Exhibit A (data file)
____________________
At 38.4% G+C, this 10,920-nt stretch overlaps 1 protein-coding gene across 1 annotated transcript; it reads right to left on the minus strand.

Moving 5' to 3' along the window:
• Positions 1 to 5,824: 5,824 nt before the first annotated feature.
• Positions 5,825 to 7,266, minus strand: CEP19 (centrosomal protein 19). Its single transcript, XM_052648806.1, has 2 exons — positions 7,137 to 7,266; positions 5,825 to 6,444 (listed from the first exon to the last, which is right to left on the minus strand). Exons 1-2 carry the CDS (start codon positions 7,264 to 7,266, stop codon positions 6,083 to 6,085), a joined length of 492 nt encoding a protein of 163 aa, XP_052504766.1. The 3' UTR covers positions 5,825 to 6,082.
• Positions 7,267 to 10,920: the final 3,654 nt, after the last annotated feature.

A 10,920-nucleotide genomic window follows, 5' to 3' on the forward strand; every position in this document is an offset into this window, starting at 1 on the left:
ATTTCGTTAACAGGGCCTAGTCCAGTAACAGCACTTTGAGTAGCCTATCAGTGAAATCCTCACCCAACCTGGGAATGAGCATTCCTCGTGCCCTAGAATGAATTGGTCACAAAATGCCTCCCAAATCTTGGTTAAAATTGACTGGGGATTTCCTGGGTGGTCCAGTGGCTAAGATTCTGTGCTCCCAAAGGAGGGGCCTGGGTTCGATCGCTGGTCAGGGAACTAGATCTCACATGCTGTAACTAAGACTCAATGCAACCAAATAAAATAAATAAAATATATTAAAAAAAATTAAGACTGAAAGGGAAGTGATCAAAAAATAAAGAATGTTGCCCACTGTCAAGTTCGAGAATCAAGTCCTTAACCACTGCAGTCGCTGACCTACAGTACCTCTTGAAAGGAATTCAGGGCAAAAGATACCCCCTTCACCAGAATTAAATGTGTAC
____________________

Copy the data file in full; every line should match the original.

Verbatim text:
At 38.4% G+C, this 10,920-nt stretch overlaps 1 protein-coding gene across 1 annotated transcript; it reads right to left on the minus strand.

Moving 5' to 3' along the window:
• Positions 1 to 5,824: 5,824 nt before the first annotated feature.
• Positions 5,825 to 7,266, minus strand: CEP19 (centrosomal protein 19). Its single transcript, XM_052648806.1, has 2 exons — positions 7,137 to 7,266; positions 5,825 to 6,444 (listed from the first exon to the last, which is right to left on the minus strand). Exons 1-2 carry the CDS (start codon positions 7,264 to 7,266, stop codon positions 6,083 to 6,085), a joined length of 492 nt encoding a protein of 163 aa, XP_052504766.1. The 3' UTR covers positions 5,825 to 6,082.
• Positions 7,267 to 10,920: the final 3,654 nt, after the last annotated feature.

A 10,920-nucleotide genomic window follows, 5' to 3' on the forward strand; every position in this document is an offset into this window, starting at 1 on the left:
ATTTCGTTAACAGGGCCTAGTCCAGTAACAGCACTTTGAGTAGCCTATCAGTGAAATCCTCACCCAACCTGGGAATGAGCATTCCTCGTGCCCTAGAATGAATTGGTCACAAAATGCCTCCCAAATCTTGGTTAAAATTGACTGGGGATTTCCTGGGTGGTCCAGTGGCTAAGATTCTGTGCTCCCAAAGGAGGGGCCTGGGTTCGATCGCTGGTCAGGGAACTAGATCTCACATGCTGTAACTAAGACTCAATGCAACCAAATAAAATAAATAAAATATATTAAAAAAAATTAAGACTGAAAGGGAAGTGATCAAAAAATAAAGAATGTTGCCCACTGTCAAGTTCGAGAATCAAGTCCTTAACCACTGCAGTCGCTGACCTACAGTACCTCTTGAAAGGAATTCAGGGCAAAAGATACCCCCTTCACCAGAATTAAATGTGTAC